How much I crave for foie gras right now.
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Fact File: Foie gras
[fwah grah ; Fr fwah grah] the liver of specially formed geese or ducks, used as a table delicacy, especially in the form of a paste (pate de foie gras)
Some 5,000 years ago, the Egyptians discovered that ducks and geese ate large amounts of food to prepare for their year-end migratory flight. As a result, their livers not only swelled to a much larger size but also became much tastier upon cooking.
The practice of force-feeding ducks or geese is believed to have originated when the Egyptians first fed their geese with figs. Since then, this delicacy has been enjoyed by the Greeks, the Romans and the Jews.
However, it was the French who improved on the feeding technique called gavage, and who developed novel preparation methods such astorchon and mousse. Many of these are still in wide use today.
What is Fole Gras?
Foie gras refers to the fattened liver of a duck (foie gras de canard) or a goose (foie gras d’oie). The extremely high fat content gives it an incredibly rich flavor and silken texture that melts in the mouth. Surprisingly, the fat contained in foie gras is actually unsaturated fat, which has coronary benefits.
Foie gras is available in many variations:
– foie gras entier: Whole liver lobes, cooked and cured, ready for the chef’s preparation. Contains no extra additives or mixes. This is definitely the premium product.
– bloc de foie gras: Small pieces of foie gras molded into a fully cooked block. Traditionally includes the addition of truffles. Under French law, anything called “bloc de foie gras” should comprise 98% or more foie gras. If termed “avec morceaux” (with pieces), it must contain at least 50% foie gras pieces from goose, and 30% from duck.
– foie gras broyé: Pieces of duck and goose liver ground into a mixture. The proportion is around 35% duck and 50% goose liver.
– mousse de foie gras: Pieces of foie gras puréed smooth and whipped into a mousse-like consistency. Legally required to contain no less than 50% of foie gras.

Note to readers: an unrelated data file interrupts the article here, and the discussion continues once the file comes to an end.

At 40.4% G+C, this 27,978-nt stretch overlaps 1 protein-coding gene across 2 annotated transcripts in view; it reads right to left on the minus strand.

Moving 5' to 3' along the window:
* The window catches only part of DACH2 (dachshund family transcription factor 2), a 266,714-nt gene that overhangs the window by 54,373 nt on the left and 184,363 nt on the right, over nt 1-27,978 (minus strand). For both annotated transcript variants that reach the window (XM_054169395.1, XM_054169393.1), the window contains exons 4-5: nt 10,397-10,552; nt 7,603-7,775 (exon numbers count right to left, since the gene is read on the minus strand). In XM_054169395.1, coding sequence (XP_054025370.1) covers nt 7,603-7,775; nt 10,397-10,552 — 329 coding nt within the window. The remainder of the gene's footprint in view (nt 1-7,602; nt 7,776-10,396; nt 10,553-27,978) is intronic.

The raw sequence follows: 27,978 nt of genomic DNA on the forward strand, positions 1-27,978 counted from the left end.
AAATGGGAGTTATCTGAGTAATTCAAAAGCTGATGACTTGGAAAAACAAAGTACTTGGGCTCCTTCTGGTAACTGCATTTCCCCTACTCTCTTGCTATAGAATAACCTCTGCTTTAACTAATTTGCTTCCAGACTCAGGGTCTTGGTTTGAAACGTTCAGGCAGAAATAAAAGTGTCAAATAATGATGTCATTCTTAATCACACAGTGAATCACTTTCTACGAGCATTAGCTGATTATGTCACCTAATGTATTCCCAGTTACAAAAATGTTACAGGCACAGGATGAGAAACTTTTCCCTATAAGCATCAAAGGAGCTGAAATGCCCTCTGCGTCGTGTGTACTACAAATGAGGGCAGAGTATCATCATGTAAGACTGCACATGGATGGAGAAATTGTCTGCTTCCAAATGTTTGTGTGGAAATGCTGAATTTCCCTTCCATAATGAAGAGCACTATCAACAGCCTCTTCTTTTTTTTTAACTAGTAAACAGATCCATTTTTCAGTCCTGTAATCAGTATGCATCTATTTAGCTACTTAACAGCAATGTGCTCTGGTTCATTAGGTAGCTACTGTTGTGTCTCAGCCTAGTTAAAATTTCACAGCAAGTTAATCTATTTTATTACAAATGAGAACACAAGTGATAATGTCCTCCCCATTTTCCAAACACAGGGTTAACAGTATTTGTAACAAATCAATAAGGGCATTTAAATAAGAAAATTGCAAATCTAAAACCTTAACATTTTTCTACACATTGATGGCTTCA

– parfait de foie gras: Puréed duck or goose liver. Extremely similar to mousse, but legally required to contain no less than 75% foie gras.
– paté de foie gras: Foie gras puréed with other meat products, such as pork or veal, into a spread-like consistency. Legally required to comprise 50% or more foie gras.
Sources of Fole Gras
Foie gras is available throughout the year, though winter is the peak season for goose production. It is produced through a prolonged process of manual feeding known as gavage, and only selected birds such as Toulouse or Strasbourg geese and male Mulard ducks are used. They are fed a grain mash comprising corn, fat and vitamin supplements.
France is the world’s leading producer, as well as its greatest consumer. Foie gras from the Alsace, Périgord and Gascony regions is particularly sought after for its extremely delicate taste. Other countries that produce this delicacy include Hungary, Bulgaria, Canada, Israel and Madagascar.
Fole Gras Dishes
Foie gras d’oie is more expensive than foie gras de canard due to the higher cost of farming geese. The more delicate taste of foie gras d’oie lends itself better to traditional French preparations that generally involve low heat, such as the terrine style.
Foie gras is often served at the beginning of a meal, when one’s taste buds are most receptive. To best bring out the rich flavors of the dish, foie gras is commonly paired with bread – specifically brioche.
Chefs are also fond of complementing the richness of foie gras with ingredients such as figs, raisins and fruit conserve. These sweet, fruity pairings usually bear a tinge of acidity, which cuts through the fattiness of the foie gras.